Tagged "2012-4"

Postcards From Little Seed 4.30.12

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Goat Bloat - Treating One of Our Milking Does

Each day we learn many new things. Some out of necessity, some from mistakes. Today we had our first run-in with bloat. 

Mayday's Got the Bloat

This morning Sweetbreads noticed that Mayday looked a little misshapen. I thought she looked a little more rotund than usual, but typically that’s just a sign of healthiness for goats. Mayday has two kids nursing on her and is a couple weeks away from weaning the little tykes so I thought maybe she was starting to get her body condition back.

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Portable Goat Shelter and Shade Shack: Attempt #1

It looks so nice when it's standing upright and providing shade and shelter

Now that we have the goats out in electrically fenced paddocks each day we want to provide them a little area to get out of the hot sun, or cold rain. Goats are susceptible to pneumonia and dairy animals in particular can be adversely affected by extreme heat (lower milk production, etc). So on Sunday we took a couple hours and built them a little shelter/shade shack.

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Livestock Guardian Team Assembled

Izzy and Sophie, getting muddy and getting their "mark" on

Last Saturday I picked up a couple adult livestock guardian dogs (LGDs). They are 3 and 4 yrs old and are full sisters from different litters. Izzy and Sheba are their names. They are 1/8th Anatolian Sheperd and 7/8ths Great Pyrennes. We just refer to them as Great Pyrs, but they do have some Anatolian traits, including some darker hair around the shoulder blades. Around here the new LGDs are known as “the big girls”, becuase, well, they’re freakin’ huge! We thought Sophie was getting to be a big girl. She looks like a little peck compared to her new friends.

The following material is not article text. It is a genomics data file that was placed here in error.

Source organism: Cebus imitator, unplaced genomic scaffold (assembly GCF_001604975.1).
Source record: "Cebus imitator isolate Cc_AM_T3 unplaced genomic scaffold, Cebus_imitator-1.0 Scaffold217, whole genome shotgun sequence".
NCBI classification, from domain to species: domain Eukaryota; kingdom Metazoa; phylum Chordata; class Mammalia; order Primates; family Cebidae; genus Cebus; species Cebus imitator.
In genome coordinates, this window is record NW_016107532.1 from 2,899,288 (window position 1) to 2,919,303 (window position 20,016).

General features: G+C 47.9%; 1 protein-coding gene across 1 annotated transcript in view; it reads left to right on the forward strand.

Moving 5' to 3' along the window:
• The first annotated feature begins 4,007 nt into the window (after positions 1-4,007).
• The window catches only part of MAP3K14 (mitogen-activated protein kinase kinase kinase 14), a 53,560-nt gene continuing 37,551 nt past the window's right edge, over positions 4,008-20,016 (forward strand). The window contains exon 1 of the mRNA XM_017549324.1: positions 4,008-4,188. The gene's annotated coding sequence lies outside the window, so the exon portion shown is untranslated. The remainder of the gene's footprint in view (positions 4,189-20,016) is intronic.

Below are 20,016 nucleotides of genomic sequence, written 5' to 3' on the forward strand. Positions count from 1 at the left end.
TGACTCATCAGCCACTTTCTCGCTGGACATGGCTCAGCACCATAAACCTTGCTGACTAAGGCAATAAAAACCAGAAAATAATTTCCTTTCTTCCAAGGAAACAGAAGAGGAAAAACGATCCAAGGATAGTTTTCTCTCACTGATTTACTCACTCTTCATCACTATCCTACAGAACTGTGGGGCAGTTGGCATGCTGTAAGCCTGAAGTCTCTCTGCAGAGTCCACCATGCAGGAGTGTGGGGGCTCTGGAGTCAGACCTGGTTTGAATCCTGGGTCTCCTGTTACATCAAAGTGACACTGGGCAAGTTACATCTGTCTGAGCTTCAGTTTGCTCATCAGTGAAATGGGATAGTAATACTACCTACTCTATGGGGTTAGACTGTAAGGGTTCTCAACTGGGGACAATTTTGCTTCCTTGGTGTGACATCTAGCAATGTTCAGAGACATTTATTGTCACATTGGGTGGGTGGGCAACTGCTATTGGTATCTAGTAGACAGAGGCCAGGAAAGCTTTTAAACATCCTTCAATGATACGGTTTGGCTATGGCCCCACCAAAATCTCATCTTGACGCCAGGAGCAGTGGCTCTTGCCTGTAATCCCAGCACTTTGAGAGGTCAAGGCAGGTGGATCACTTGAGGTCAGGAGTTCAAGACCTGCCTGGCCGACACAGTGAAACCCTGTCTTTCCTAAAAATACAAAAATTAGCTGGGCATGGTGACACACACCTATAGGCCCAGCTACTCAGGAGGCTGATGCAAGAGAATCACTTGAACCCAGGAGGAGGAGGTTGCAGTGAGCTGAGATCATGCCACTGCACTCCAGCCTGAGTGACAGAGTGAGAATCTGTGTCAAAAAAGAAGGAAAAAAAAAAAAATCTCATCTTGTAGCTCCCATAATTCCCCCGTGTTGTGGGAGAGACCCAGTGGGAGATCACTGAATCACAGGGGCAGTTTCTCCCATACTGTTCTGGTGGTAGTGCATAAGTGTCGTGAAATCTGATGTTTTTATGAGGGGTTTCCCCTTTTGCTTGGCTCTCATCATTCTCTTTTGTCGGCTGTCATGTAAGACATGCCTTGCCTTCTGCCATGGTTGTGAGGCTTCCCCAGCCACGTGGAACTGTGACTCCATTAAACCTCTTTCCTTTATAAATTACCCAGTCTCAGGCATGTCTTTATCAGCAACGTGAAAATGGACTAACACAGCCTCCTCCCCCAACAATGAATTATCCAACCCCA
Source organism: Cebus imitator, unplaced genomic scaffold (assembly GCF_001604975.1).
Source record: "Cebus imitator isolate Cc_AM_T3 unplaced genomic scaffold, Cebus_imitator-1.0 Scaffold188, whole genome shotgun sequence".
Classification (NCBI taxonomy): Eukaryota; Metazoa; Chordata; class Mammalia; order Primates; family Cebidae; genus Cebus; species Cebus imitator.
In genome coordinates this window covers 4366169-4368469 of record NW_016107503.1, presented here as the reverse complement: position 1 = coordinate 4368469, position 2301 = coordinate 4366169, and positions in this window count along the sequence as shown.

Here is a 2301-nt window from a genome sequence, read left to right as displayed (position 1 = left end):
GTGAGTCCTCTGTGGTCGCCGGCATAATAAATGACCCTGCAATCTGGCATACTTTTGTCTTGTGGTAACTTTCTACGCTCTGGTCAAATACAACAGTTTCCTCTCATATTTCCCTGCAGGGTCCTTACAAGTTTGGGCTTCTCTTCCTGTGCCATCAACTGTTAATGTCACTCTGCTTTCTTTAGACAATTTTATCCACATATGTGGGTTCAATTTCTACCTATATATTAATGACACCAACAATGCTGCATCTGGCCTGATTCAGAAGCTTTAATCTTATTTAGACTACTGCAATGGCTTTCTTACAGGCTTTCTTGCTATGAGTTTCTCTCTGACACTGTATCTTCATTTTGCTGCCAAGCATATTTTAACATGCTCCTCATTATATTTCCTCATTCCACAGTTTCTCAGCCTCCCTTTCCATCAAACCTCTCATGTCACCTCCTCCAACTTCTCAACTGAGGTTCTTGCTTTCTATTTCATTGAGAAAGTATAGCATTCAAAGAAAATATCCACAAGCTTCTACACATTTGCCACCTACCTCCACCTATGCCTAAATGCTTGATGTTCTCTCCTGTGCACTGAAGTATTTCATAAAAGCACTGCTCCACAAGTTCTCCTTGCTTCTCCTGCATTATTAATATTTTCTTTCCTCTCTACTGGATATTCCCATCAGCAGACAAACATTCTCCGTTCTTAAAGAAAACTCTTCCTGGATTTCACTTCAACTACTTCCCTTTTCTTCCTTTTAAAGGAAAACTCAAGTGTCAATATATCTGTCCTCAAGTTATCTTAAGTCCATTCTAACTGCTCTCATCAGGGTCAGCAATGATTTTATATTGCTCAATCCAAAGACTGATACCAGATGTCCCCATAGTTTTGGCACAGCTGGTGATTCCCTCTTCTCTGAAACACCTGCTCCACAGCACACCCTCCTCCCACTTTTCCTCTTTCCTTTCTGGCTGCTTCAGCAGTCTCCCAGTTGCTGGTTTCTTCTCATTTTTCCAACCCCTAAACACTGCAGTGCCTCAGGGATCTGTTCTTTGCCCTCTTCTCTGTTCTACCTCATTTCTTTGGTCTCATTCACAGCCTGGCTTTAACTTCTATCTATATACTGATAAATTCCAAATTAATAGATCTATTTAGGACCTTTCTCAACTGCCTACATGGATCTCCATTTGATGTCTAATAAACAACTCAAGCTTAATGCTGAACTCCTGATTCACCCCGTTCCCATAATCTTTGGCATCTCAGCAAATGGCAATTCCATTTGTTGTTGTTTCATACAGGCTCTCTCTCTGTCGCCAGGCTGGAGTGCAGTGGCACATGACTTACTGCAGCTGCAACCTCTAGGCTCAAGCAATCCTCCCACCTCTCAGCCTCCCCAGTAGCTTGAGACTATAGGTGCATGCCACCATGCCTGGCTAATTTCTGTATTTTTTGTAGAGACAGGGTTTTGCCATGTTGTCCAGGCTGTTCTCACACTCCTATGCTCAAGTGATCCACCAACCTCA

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The Temporary Goat House Solution

Mayday, Sweetbread's favorite milking doe :)

Our timing for the move to Tennessee was seemingly perfect. Winter was officially gone (although it never really came), the grass was greening up, the days were getting longer, and baby goat kids were popping out of pregnant does everywhere. That meant we could get a couple milking does and their kids pretty much right when we moved in, and we did. The only problem was that we didn’t have much infrastructure to properly house the goats. We have some plans in mind for what our final layout will look like, but we needed a temporary solution. Thus came the temp goat house project.

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